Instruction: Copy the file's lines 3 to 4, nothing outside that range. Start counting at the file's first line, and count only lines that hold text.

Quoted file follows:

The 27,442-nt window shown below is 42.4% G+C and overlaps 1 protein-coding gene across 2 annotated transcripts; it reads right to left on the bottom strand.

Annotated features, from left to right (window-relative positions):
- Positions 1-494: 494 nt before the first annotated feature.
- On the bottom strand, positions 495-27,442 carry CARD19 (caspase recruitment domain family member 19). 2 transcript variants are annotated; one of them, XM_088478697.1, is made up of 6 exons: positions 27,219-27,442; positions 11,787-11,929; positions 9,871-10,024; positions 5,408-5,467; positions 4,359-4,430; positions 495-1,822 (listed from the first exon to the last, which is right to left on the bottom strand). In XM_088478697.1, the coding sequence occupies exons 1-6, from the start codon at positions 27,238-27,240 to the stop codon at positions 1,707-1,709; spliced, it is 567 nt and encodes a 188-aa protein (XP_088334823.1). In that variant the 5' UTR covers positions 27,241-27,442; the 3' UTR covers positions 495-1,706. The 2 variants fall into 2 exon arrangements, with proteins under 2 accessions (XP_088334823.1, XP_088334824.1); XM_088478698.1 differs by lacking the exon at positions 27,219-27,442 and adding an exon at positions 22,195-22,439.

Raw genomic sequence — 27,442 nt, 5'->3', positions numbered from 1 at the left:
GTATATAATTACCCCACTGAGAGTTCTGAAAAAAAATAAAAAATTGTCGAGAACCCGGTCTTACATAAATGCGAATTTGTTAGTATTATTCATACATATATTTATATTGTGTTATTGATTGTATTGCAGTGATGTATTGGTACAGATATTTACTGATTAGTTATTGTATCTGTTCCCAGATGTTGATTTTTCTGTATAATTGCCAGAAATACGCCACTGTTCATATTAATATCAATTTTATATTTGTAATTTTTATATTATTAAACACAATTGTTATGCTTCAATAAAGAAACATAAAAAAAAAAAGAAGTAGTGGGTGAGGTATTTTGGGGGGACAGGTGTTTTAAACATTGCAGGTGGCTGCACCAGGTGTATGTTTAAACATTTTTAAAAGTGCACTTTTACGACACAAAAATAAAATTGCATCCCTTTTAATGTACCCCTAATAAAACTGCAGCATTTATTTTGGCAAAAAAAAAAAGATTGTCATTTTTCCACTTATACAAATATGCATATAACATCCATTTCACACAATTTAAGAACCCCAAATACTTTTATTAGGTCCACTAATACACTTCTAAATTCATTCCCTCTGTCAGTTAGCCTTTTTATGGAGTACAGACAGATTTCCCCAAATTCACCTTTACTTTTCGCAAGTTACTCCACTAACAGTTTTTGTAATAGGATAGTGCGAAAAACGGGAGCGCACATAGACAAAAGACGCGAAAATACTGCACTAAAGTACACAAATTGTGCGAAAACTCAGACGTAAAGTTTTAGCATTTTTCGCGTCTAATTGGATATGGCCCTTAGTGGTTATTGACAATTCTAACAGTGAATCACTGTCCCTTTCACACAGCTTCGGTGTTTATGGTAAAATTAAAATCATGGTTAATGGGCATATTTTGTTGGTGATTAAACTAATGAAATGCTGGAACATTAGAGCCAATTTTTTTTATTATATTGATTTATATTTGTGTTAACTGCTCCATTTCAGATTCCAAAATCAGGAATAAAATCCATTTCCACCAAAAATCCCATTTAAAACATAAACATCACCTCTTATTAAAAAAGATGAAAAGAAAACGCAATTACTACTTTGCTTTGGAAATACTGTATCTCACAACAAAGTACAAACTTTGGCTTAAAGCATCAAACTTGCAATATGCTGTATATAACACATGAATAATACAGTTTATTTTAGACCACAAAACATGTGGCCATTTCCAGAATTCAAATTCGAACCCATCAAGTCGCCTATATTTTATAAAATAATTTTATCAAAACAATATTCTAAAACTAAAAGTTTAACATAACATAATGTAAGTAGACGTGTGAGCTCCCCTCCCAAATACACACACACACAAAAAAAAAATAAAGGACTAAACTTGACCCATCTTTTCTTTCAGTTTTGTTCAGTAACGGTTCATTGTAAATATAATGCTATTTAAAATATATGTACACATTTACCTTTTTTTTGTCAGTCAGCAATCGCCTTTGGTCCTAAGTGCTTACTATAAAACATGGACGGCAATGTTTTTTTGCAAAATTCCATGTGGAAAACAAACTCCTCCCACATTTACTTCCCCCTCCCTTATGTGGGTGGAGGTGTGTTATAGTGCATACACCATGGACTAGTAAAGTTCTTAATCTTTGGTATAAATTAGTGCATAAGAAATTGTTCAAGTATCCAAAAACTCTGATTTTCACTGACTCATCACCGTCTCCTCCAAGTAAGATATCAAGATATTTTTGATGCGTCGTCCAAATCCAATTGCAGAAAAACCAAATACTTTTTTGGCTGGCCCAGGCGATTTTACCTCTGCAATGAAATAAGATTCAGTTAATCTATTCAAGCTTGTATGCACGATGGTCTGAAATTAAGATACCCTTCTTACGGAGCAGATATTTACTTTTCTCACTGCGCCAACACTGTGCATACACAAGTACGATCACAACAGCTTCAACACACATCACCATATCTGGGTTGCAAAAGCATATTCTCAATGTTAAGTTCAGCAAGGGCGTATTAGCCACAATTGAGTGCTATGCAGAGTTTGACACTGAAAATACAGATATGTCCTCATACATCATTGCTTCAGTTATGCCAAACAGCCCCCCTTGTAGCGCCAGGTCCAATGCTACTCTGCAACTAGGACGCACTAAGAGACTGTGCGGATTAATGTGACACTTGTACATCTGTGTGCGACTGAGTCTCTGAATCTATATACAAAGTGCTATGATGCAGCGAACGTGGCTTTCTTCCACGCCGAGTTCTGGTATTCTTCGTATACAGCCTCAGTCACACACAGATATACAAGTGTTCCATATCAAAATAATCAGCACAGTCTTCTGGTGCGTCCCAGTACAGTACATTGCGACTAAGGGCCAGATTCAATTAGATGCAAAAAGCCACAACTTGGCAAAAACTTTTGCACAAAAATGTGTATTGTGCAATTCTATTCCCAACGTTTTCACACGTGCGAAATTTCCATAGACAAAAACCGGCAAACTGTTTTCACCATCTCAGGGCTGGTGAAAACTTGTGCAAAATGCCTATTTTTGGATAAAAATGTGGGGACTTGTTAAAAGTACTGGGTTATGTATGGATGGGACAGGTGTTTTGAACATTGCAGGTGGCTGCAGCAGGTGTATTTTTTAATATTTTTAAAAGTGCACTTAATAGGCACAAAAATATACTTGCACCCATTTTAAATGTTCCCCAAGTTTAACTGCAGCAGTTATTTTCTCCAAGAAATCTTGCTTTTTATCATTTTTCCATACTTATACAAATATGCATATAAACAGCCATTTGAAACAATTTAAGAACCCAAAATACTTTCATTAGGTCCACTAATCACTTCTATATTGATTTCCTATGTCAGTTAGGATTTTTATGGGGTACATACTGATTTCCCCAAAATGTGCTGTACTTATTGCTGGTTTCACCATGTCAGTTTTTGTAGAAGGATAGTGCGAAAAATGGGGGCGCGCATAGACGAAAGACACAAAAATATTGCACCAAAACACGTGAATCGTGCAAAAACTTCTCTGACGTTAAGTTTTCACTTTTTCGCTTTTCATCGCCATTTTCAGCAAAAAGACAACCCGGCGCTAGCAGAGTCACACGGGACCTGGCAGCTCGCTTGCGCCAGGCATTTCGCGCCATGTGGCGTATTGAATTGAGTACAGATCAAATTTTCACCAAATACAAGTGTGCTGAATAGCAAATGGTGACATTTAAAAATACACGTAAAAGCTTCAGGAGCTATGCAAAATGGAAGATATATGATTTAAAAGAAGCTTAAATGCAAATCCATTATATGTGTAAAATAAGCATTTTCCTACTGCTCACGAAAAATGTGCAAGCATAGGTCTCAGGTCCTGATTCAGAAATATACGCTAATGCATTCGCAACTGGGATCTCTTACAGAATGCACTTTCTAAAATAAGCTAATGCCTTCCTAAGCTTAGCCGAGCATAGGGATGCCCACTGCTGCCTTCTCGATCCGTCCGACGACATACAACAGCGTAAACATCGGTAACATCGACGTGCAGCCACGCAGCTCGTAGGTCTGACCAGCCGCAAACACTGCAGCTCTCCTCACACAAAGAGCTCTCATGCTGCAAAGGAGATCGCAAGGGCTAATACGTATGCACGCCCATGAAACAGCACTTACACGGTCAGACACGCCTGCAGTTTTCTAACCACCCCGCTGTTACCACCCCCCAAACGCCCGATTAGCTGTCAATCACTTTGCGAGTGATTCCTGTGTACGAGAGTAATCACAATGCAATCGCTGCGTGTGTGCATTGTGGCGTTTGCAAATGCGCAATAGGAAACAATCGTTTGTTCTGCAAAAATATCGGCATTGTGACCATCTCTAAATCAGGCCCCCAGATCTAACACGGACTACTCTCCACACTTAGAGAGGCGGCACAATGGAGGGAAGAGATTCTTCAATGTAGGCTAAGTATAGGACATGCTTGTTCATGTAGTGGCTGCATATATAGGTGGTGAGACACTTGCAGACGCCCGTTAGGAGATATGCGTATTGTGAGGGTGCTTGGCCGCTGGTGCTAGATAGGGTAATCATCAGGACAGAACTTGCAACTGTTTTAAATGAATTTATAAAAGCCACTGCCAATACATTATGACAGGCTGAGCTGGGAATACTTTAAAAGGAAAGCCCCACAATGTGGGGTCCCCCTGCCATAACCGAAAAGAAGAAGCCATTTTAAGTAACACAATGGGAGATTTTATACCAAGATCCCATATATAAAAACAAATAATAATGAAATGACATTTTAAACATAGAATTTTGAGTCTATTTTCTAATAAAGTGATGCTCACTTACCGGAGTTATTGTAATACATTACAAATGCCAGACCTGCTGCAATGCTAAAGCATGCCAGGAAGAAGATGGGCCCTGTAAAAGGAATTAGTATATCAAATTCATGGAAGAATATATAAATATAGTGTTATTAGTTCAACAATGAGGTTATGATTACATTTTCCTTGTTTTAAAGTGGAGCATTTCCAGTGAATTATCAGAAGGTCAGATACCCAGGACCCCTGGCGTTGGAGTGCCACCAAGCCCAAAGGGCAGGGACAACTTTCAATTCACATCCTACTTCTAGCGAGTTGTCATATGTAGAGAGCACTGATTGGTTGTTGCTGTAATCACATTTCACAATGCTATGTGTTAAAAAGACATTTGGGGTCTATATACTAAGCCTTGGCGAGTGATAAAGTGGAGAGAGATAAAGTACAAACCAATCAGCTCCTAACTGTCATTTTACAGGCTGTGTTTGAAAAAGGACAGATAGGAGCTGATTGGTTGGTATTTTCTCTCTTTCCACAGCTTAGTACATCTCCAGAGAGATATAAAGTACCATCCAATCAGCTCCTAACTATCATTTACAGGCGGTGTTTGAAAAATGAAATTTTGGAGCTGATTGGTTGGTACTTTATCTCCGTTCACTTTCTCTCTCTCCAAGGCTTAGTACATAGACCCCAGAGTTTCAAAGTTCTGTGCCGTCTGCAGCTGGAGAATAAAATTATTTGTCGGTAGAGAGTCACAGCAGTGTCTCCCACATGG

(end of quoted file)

- Positions 1-494: 494 nt before the first annotated feature.
- On the bottom strand, positions 495-27,442 carry CARD19 (caspase recruitment domain family member 19). 2 transcript variants are annotated; one of them, XM_088478697.1, is made up of 6 exons: positions 27,219-27,442; positions 11,787-11,929; positions 9,871-10,024; positions 5,408-5,467; positions 4,359-4,430; positions 495-1,822 (listed from the first exon to the last, which is right to left on the bottom strand). In XM_088478697.1, the coding sequence occupies exons 1-6, from the start codon at positions 27,238-27,240 to the stop codon at positions 1,707-1,709; spliced, it is 567 nt and encodes a 188-aa protein (XP_088334823.1). In that variant the 5' UTR covers positions 27,241-27,442; the 3' UTR covers positions 495-1,706. The 2 variants fall into 2 exon arrangements, with proteins under 2 accessions (XP_088334823.1, XP_088334824.1); XM_088478698.1 differs by lacking the exon at positions 27,219-27,442 and adding an exon at positions 22,195-22,439.